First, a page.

A Scientist’s Perspective
If knowledge is power, isn’t it a good idea to make sure that knowledge is reliable? Given a choice, it is probably best to go with what works.
The Hubble Space Telescope image of the Eagle Nebula, dubbed “The Pillars of Creation,” is one of the most famous astronomical images ever taken.
Before launch, the Hubble Space Telescope was being touted as the greatest advance in astronomy since Galileo first pointed a telescope at the heavens. But it didn’t take long to discover that it had a serious flaw. Hubble’s mirror was exquisite. It was just the wrong shape, leaving it unable to make sharp images of the heavens.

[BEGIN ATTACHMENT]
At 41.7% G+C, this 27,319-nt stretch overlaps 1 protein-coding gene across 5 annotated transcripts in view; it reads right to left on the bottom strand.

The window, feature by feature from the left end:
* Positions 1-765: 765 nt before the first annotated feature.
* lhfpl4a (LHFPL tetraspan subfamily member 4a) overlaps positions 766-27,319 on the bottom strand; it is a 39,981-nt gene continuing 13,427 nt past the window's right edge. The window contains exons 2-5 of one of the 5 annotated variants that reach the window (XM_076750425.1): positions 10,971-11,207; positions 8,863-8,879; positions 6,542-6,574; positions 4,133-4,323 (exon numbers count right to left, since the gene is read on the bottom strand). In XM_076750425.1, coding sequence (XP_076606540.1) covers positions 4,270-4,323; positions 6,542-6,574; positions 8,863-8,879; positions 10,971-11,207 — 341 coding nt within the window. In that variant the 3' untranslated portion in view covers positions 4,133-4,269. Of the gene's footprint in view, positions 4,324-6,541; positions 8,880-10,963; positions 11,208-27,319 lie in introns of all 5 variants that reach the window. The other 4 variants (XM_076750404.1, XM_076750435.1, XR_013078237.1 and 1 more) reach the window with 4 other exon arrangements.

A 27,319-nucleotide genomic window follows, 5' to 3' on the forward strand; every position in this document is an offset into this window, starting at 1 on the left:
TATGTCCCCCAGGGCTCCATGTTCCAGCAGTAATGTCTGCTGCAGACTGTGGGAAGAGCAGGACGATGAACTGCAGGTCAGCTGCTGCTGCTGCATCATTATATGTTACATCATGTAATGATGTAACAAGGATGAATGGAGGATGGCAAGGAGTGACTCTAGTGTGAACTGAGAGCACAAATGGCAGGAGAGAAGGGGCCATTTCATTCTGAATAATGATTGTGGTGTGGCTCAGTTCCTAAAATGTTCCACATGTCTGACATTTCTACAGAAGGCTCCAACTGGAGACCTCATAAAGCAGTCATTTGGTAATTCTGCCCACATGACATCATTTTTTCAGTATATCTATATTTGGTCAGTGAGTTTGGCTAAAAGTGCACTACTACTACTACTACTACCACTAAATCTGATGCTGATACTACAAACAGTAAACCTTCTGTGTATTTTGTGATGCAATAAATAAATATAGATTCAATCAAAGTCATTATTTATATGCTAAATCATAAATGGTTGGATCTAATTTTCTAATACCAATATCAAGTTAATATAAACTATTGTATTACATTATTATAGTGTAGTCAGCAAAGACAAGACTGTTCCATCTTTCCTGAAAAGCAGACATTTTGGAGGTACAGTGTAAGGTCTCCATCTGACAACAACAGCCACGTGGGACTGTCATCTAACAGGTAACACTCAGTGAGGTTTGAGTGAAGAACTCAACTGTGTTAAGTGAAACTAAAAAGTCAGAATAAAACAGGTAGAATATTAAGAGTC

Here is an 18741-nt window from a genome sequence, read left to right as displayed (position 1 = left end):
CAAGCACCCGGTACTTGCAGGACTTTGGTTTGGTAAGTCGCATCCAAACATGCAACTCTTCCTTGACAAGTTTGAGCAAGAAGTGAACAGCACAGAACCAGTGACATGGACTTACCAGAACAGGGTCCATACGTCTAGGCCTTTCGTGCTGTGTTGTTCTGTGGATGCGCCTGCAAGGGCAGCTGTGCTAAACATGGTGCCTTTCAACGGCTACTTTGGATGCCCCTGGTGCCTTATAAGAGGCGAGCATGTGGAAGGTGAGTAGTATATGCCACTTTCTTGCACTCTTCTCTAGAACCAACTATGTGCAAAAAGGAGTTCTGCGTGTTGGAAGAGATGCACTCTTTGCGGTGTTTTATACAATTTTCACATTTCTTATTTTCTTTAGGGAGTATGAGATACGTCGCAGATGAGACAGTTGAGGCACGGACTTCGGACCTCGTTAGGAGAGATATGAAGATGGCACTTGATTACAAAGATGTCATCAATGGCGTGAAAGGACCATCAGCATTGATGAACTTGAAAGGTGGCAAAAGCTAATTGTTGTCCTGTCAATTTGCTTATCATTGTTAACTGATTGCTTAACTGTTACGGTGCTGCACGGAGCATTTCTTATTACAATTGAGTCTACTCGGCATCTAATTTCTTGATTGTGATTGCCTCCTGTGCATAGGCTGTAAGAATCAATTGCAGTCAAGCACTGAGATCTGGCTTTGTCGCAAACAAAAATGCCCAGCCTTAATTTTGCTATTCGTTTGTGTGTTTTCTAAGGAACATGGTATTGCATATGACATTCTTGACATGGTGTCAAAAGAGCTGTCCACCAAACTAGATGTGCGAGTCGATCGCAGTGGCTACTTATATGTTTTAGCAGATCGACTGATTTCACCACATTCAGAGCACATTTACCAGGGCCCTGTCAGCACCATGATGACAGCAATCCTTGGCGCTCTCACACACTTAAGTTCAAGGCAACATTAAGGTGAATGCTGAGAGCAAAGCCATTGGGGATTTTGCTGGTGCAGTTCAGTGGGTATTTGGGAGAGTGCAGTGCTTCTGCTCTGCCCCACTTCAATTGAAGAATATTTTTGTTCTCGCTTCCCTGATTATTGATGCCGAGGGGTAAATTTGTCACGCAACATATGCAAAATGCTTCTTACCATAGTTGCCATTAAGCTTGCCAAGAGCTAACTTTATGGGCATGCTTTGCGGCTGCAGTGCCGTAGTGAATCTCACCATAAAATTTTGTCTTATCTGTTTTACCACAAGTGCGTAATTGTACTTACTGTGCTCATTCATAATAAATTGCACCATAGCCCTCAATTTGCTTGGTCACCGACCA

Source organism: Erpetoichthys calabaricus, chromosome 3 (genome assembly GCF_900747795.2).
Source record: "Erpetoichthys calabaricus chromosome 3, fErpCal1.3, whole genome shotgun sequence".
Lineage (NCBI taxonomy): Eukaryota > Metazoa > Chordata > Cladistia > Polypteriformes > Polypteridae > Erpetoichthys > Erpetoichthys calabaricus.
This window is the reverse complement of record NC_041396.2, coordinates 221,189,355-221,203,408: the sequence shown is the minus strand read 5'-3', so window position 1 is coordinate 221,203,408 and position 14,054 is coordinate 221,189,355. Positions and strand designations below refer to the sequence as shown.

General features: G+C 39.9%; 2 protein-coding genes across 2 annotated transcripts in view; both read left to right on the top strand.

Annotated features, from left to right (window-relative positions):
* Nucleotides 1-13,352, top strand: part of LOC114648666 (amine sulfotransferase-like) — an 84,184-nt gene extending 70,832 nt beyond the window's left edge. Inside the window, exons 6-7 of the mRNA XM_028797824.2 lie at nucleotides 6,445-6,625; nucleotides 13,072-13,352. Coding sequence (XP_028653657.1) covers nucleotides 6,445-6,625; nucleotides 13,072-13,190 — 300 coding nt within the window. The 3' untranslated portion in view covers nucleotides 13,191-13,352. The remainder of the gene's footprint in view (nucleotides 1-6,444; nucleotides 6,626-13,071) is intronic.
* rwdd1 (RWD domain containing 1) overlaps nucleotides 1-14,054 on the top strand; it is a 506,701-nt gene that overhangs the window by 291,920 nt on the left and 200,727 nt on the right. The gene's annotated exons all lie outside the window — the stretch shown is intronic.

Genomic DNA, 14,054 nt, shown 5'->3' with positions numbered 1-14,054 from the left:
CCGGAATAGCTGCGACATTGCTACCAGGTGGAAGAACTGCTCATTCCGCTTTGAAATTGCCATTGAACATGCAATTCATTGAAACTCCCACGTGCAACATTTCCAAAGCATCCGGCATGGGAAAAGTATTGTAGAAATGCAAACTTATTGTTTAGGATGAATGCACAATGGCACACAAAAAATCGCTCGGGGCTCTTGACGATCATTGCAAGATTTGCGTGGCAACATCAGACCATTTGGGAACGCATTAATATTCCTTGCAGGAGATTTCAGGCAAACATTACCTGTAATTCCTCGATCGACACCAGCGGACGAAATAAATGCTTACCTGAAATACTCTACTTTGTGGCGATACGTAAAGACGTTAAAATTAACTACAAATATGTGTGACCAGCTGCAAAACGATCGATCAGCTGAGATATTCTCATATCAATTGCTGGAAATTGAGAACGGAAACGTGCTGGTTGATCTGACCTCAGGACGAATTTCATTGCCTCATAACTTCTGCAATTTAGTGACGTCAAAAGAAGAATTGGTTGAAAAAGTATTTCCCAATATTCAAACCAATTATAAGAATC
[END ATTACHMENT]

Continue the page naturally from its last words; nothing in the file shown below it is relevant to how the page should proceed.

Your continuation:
Some of the most interesting ideas come when people from very different backgrounds talk to each other. An example of this involves some work that I undertook along with meteoriticists (scientists who study meteorites) at ASU. Meteorites are fragments left over from the time when the Solar System formed, 4.5 billion years ago.
The Crab Nebula is the remnant of a supernova – the explosion of a massive, luminous star – observed by Chinese astrologers in 1054 AD. And to astrophysicists, the Crab is one of the most important objects in the sky.
This page covers a few of my scientific accomplishments. Over the course of my scientific career I was involved in a host of fascinating and important projects.
More often that not the chasm that seems to exist between the scientist and the nonscientist is one of language. But it is possible to communicate across such boundaries. It was with that in mind that I took on the task of writing what became a very successful introductory astronomy textbook, 21st Century Astronomy.